Online furniture retailer Wayfair is planning to broaden its global reach, including a focus on growth in Canada and Western Europe.
“We believe these markets represent a tremendous opportunity for us,” said Niraj Shah, co-founder, CEO and co-chairman of Wayfair, in an fourth-quarter earnings call. “Western Europe has a total addressable market size similar to that of the U.S. of nearly $250 billion. Canada is much smaller but highly fragmented and underserved today.”
Shah said the company plans to start with a focused approach in Canada, the UK and Germany.
“We think of our UK and German businesses as similar to our U.S. business in 2013,” he said. “As with the U.S., before turning up the dial in marketing, we worked to establish our European supplier base and core operations infrastructure.”
Over the past year, Wayfair have invested heavily in building its international team. By the end of the year, it had approximately 12% of its workforce in Europe.
In late 2015, Wayfair started implementing its U.S. advertising playbook with a particular focus on the UK, and results there were very promising.
“As we have seen success in the UK, we have started to execute the playbook in Germany,” Shah said. “Over the course of this year, we plan to significantly ramp up both advertising spend and the continued build out of our team in Europe.”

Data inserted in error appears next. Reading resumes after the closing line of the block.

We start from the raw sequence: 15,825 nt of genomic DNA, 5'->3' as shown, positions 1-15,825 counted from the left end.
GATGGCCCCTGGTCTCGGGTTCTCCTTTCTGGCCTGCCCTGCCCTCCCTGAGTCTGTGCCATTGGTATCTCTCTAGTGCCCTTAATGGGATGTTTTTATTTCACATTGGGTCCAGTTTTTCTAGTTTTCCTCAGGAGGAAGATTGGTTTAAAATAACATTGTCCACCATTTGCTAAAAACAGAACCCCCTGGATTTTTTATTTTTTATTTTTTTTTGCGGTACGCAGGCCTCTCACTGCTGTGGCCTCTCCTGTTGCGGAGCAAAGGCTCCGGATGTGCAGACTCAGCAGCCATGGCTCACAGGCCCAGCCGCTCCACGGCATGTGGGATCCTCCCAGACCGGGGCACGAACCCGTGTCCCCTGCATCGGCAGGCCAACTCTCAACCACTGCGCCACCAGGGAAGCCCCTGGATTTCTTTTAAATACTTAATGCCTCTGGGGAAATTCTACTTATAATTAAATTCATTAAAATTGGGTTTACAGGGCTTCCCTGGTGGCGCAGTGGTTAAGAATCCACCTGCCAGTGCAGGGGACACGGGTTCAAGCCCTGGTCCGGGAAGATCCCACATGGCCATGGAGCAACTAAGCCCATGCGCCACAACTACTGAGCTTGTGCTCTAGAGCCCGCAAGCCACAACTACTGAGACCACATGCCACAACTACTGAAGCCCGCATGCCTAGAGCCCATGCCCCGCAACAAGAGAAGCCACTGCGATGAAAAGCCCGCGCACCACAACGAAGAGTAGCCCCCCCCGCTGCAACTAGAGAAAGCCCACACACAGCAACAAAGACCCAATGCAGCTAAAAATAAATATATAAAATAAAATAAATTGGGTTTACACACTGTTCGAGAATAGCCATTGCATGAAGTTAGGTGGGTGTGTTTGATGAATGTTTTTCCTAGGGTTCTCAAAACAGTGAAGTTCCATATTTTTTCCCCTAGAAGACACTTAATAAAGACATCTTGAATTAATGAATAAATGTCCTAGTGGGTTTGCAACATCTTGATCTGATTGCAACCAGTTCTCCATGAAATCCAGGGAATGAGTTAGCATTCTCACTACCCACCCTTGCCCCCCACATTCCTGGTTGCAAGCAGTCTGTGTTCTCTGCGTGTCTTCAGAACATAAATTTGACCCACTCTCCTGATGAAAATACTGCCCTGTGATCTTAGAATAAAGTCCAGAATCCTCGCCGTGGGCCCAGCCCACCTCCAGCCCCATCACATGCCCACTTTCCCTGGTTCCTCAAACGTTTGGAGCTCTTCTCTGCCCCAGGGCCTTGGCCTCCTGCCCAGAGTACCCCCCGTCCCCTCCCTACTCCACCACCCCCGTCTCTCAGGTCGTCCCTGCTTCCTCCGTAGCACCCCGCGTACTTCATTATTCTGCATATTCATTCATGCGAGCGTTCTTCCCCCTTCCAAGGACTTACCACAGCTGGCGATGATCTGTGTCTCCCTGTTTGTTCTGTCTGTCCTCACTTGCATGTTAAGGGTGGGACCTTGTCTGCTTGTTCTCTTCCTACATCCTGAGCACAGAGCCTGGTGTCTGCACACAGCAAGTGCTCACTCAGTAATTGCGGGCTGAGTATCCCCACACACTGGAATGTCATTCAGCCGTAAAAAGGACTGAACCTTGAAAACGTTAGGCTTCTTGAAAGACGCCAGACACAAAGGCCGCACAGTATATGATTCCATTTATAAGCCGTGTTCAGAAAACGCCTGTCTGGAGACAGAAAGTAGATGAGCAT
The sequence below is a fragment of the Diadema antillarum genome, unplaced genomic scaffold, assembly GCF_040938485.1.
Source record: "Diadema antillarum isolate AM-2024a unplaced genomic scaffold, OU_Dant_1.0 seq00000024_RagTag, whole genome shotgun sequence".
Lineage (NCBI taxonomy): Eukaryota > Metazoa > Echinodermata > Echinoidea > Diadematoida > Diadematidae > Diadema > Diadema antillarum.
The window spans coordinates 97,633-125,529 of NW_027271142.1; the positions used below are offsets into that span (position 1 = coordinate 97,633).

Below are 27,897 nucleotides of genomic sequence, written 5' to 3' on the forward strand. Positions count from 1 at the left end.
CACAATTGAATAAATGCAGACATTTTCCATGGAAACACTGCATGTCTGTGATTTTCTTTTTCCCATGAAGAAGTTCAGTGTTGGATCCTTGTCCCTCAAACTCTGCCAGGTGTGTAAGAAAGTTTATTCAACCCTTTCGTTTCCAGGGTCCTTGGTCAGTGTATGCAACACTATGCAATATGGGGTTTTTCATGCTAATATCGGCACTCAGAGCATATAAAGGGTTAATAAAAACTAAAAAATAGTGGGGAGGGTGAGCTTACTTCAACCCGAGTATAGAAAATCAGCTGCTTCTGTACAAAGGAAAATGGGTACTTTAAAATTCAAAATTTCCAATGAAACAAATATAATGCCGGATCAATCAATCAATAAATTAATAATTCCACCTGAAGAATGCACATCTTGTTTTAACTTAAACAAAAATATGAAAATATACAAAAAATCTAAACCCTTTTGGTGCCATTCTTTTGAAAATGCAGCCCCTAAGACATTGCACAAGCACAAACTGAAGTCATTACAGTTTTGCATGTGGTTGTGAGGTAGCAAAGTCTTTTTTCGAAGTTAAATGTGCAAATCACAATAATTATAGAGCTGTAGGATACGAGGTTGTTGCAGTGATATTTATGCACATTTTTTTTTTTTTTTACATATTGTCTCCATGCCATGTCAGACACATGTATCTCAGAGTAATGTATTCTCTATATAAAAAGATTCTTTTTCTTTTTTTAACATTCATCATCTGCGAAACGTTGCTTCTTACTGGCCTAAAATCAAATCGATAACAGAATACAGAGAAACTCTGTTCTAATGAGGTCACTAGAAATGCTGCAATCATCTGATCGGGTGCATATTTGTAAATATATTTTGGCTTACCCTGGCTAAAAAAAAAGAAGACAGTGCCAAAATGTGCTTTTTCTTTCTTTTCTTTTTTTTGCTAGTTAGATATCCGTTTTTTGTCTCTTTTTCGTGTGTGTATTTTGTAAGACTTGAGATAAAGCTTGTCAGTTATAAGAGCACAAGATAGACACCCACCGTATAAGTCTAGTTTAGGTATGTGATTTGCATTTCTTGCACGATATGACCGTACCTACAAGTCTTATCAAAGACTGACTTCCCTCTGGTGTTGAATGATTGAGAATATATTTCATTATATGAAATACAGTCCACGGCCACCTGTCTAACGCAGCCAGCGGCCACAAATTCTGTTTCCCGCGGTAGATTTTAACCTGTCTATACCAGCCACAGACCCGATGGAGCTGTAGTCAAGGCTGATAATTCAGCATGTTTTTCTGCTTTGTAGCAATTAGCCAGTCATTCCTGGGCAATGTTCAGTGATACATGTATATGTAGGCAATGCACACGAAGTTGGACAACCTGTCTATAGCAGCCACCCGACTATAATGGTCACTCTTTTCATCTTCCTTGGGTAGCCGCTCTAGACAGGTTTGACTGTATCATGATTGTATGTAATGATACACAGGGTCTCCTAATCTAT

The opportunity in Canada, while smaller, is also enticing, he said.
“In January we served the Canadian market from our U.S. website,” Shah said. “Customers had to purchase in U.S. dollars and there was no free shipping. Also, the site was in no way tailored to the Canadian customer.”
While it is extremely early in Canada, with Wayfair’s Canadian site launching on Jan. 4, the company is already seeing a significant increase in orders based on simply tailoring the site to the local market.
“We now price items in Canadian dollars, we have parts of the site in French, and we offer free shipping on order over $75 Canadian,” Shah said. “Because of the proximity of the Canadian market, we can utilize our U.S. supplier network and logistics infrastructure to serve it.”
In 2016, Wayfair plans to roll out more direct Canadian suppliers and some of its own proprietary logistics network in Canada. It will also invest in brand-building and customer acquisition and retention through its advertising spend, similar to the UK and Germany.
“In aggregate, these markets represent a compelling opportunity to unlock an incremental wave of growth for the business,” Shah said. “Obviously, the investments we intend to make in these markets are significant.”
Steve Conine, co-founder and co-chairman of Wayfair, said the company has been developing proprietary technology to meet the unique needs of the home market since 2002. Areas covered include personalization, search, mobile web and apps for its supplier interface, advertising stack and its logistics network.
“Our systems are largely homegrown and developed utilizing our proprietary data to build the best tools to serve our suppliers and customers,” said Conine. He added this approach is one of the reasons Wayfair believes it will be successful in Canada, the UK and Germany.